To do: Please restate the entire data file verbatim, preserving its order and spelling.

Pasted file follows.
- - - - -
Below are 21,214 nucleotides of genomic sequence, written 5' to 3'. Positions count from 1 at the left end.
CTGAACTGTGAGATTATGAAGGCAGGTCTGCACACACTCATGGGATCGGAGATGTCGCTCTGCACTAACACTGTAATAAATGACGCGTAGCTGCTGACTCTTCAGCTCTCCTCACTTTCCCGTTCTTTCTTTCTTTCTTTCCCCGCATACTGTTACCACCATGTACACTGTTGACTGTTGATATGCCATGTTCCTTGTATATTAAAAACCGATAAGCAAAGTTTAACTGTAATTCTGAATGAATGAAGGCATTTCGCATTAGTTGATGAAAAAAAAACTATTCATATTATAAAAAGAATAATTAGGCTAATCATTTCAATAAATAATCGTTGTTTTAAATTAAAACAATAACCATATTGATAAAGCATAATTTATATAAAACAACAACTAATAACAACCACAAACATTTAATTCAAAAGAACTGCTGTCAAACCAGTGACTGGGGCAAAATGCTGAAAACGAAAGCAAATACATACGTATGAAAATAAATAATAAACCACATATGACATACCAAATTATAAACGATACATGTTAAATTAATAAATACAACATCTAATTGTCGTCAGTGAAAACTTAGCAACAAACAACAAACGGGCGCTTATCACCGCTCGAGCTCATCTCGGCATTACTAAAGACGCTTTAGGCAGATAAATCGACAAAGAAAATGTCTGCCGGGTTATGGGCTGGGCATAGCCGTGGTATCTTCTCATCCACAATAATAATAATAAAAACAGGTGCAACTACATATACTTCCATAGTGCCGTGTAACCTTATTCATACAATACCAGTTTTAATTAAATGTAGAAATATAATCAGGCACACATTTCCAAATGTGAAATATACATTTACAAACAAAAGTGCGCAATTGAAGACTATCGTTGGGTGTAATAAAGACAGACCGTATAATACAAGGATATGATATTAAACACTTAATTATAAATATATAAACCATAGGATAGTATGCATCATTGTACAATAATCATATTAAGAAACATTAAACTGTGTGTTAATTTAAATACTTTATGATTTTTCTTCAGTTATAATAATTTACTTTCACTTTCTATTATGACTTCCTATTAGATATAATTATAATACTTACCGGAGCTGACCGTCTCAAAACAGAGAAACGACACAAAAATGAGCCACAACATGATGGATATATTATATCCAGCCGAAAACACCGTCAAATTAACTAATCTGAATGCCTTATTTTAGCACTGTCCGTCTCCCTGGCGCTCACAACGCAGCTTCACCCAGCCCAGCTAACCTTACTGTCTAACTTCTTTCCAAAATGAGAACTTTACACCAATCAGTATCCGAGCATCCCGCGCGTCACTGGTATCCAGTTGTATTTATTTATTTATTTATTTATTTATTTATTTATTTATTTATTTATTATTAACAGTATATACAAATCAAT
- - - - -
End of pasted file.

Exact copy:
Below are 21,214 nucleotides of genomic sequence, written 5' to 3'. Positions count from 1 at the left end.
CTGAACTGTGAGATTATGAAGGCAGGTCTGCACACACTCATGGGATCGGAGATGTCGCTCTGCACTAACACTGTAATAAATGACGCGTAGCTGCTGACTCTTCAGCTCTCCTCACTTTCCCGTTCTTTCTTTCTTTCTTTCCCCGCATACTGTTACCACCATGTACACTGTTGACTGTTGATATGCCATGTTCCTTGTATATTAAAAACCGATAAGCAAAGTTTAACTGTAATTCTGAATGAATGAAGGCATTTCGCATTAGTTGATGAAAAAAAAACTATTCATATTATAAAAAGAATAATTAGGCTAATCATTTCAATAAATAATCGTTGTTTTAAATTAAAACAATAACCATATTGATAAAGCATAATTTATATAAAACAACAACTAATAACAACCACAAACATTTAATTCAAAAGAACTGCTGTCAAACCAGTGACTGGGGCAAAATGCTGAAAACGAAAGCAAATACATACGTATGAAAATAAATAATAAACCACATATGACATACCAAATTATAAACGATACATGTTAAATTAATAAATACAACATCTAATTGTCGTCAGTGAAAACTTAGCAACAAACAACAAACGGGCGCTTATCACCGCTCGAGCTCATCTCGGCATTACTAAAGACGCTTTAGGCAGATAAATCGACAAAGAAAATGTCTGCCGGGTTATGGGCTGGGCATAGCCGTGGTATCTTCTCATCCACAATAATAATAATAAAAACAGGTGCAACTACATATACTTCCATAGTGCCGTGTAACCTTATTCATACAATACCAGTTTTAATTAAATGTAGAAATATAATCAGGCACACATTTCCAAATGTGAAATATACATTTACAAACAAAAGTGCGCAATTGAAGACTATCGTTGGGTGTAATAAAGACAGACCGTATAATACAAGGATATGATATTAAACACTTAATTATAAATATATAAACCATAGGATAGTATGCATCATTGTACAATAATCATATTAAGAAACATTAAACTGTGTGTTAATTTAAATACTTTATGATTTTTCTTCAGTTATAATAATTTACTTTCACTTTCTATTATGACTTCCTATTAGATATAATTATAATACTTACCGGAGCTGACCGTCTCAAAACAGAGAAACGACACAAAAATGAGCCACAACATGATGGATATATTATATCCAGCCGAAAACACCGTCAAATTAACTAATCTGAATGCCTTATTTTAGCACTGTCCGTCTCCCTGGCGCTCACAACGCAGCTTCACCCAGCCCAGCTAACCTTACTGTCTAACTTCTTTCCAAAATGAGAACTTTACACCAATCAGTATCCGAGCATCCCGCGCGTCACTGGTATCCAGTTGTATTTATTTATTTATTTATTTATTTATTTATTTATTTATTTATTTATTATTAACAGTATATACAAATCAAT